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FOOD - BACKPACKING NUTRITION INFORMATION

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WRITTEN EXAMS
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Information on this page comes to us from the Backcountry Beacon website.

The most important point to take away from on-trail nutrition is this: eat! Calories fuel everything your body does, including heat production. Packing an energy bar on a day hike could make the difference between being cold and developing hypothermia if you’re caught in the dark. Here are some basic guidelines to staying energized on the trail.

Principle # 1: Super-Size your caloric intake.

Total Weight (Body + Pack)Calories Used in 8 hours
1253180
1503815
1754450
2005085
2255720
2506355
2756990
3007625

If you’re just out for a mellow walk in the woods, your calorie needs won’t be much more than normal. However, hikers, climbers, and others traveling with packs over difficult terrain will need at least 500-1,000 more calories than they normally would. A 150-pound person carrying a 50-pound pack for eight hours burns around 5,100 calories (see chart at right). Of course, this depends on body type, how long you’ve been backpacking, the temperature, and how fast you’re hiking, but you get the idea. Eat! Under-eating for a few days won’t kill you, but it robs you of energy twice. Not only does your body not have enough fuel, but it breaks down your muscle tissue, which makes you feel even weaker.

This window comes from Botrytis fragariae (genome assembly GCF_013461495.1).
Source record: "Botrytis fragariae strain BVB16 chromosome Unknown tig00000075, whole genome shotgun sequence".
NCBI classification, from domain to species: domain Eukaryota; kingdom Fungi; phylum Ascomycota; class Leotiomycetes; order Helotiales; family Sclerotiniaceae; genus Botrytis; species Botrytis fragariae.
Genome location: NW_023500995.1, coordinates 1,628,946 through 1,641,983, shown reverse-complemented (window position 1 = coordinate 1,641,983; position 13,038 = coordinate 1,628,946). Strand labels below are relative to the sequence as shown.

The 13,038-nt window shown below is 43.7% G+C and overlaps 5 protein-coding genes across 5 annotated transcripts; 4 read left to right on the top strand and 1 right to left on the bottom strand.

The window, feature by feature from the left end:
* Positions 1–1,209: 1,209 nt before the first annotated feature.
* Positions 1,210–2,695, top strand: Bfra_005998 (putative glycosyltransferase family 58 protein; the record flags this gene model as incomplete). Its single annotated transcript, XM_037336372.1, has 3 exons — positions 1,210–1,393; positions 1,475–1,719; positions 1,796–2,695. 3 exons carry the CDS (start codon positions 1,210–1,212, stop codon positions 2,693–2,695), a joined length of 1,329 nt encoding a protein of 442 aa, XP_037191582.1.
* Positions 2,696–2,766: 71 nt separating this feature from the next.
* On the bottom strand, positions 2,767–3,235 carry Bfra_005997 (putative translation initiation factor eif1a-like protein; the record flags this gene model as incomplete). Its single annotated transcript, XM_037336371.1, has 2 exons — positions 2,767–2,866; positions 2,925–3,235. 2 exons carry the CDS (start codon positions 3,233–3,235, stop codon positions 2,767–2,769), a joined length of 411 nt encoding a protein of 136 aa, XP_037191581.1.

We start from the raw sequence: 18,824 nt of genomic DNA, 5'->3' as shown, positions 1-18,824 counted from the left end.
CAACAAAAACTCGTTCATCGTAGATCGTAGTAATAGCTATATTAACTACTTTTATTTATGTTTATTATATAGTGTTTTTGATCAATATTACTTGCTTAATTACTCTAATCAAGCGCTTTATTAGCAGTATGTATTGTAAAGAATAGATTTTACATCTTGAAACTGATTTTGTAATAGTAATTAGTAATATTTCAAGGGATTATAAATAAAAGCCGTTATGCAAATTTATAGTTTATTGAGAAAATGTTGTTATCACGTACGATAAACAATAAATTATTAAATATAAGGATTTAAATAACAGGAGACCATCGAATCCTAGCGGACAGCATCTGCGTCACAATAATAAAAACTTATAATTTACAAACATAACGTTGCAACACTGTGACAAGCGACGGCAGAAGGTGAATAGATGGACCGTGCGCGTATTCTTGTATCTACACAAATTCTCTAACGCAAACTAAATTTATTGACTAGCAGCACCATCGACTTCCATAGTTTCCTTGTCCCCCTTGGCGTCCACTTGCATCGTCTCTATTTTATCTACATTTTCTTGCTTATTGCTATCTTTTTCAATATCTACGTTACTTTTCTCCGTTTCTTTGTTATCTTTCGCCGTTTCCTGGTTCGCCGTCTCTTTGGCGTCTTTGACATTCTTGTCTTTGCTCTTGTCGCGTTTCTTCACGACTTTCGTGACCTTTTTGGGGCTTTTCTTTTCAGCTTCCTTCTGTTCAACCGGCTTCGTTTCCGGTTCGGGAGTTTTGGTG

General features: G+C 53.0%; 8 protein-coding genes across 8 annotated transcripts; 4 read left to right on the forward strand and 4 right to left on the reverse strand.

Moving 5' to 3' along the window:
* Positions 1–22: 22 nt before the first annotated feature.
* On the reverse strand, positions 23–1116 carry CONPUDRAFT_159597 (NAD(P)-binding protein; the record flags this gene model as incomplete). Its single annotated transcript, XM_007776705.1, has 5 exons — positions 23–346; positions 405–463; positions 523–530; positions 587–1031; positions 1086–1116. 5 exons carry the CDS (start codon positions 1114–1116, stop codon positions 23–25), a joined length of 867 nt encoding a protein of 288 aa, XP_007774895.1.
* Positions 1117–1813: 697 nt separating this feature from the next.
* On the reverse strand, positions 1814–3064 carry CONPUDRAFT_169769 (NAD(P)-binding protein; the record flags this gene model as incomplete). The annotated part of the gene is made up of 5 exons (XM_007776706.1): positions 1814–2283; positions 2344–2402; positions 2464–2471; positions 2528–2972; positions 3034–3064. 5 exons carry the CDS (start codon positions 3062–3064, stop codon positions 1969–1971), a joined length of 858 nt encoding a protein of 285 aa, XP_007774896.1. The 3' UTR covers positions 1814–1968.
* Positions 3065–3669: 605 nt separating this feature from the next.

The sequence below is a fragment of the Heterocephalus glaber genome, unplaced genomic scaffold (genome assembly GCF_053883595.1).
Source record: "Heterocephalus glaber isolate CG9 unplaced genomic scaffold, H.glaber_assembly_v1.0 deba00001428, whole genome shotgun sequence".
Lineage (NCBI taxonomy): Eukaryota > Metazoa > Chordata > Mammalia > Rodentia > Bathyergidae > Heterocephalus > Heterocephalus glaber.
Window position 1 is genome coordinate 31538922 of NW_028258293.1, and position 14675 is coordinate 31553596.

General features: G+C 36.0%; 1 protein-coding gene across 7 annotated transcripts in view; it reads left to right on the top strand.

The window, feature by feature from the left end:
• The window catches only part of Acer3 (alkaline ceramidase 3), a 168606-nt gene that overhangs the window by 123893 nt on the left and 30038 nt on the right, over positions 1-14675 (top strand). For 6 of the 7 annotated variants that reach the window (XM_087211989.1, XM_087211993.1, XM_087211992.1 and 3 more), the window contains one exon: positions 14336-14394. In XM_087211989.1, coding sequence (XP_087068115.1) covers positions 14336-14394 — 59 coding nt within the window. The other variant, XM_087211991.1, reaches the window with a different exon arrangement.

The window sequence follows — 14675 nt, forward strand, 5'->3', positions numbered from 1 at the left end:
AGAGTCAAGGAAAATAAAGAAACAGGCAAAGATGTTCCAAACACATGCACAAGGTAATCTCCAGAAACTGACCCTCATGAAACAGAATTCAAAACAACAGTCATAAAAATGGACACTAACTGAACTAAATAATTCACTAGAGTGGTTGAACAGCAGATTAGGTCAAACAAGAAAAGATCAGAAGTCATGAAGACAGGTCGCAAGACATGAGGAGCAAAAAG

Principle # 2: Fat = Good.

Strive for around a 50% carbohydrate, 35% fat, and 15% protein diet. This is the ratio recommended by nutritionist and backpacker Brenda L. Braaten. Despite what Dr. Atkins or Jenny Craig might claim, the woods are no place for a high-protein-and-low-carb or high-carb-and-low-fat diet. During endurance activities, your main sources of fuel are fat and carbohydrates. Fat consumption spares your stores of glycogen (see below). It also takes longer for your body to metabolize, so you feel fuller and more satisfied.

Fats provide about 9 calories per gram, compared to around 4 calories per gram for carbs and protein. That’s twice the energy for the same weight! If you’re going ultralight, you’ll want to bump the ratio up to 45% carbohydrate, 40% fat, and 15% protein. Here’s your opportunity to eat peanut butter straight from the squeeze tube and load everything down with cheese and butter.

A quick note on protein: it’s important, but not as important as fats and carbohydrates. If you’re a meat eater, you’ll probably be eating less protein than you normally would on the trail, and that’s OK. For vegetarians and vegans, getting 15% might be a little harder. Try incorporating lots of seeds, nuts, beans, or dairy into your meals.

Principle # 3: Snack to avoid the bonk

Ever been hiking, climbing, or skiing and hit the wall? Your legs feel like lead, and your pack feels 15 pounds heavier. It’s because your muscles ran out of glycogen (the preferred fuel for muscles). To preserve your glycogen stores, eat enough carbohydrates at meals, avoid sugary snacks before exercise, and try to eat a small carbohydrate-rich snack every time you stop. The bottom line–snack often.

For snacks or breakfast, try Probars. These little bars pack a caloric and nutritional punch, and they’re totally vegan. The Super Food Slam is loaded with 350 calories, 46g of carbohydrates, 17g of fat, and 9g of protein a 64/23/13 ratio. Seventy percent of the ingredients are raw, which provides plenty of fiber (key in the backcountry). In an informal Backcountry.com taste test, the Super Food Slam was the favorite, followed closely by Whole Berry Blend (which has real chunks of berry in it), and Cran-Lemon Twister.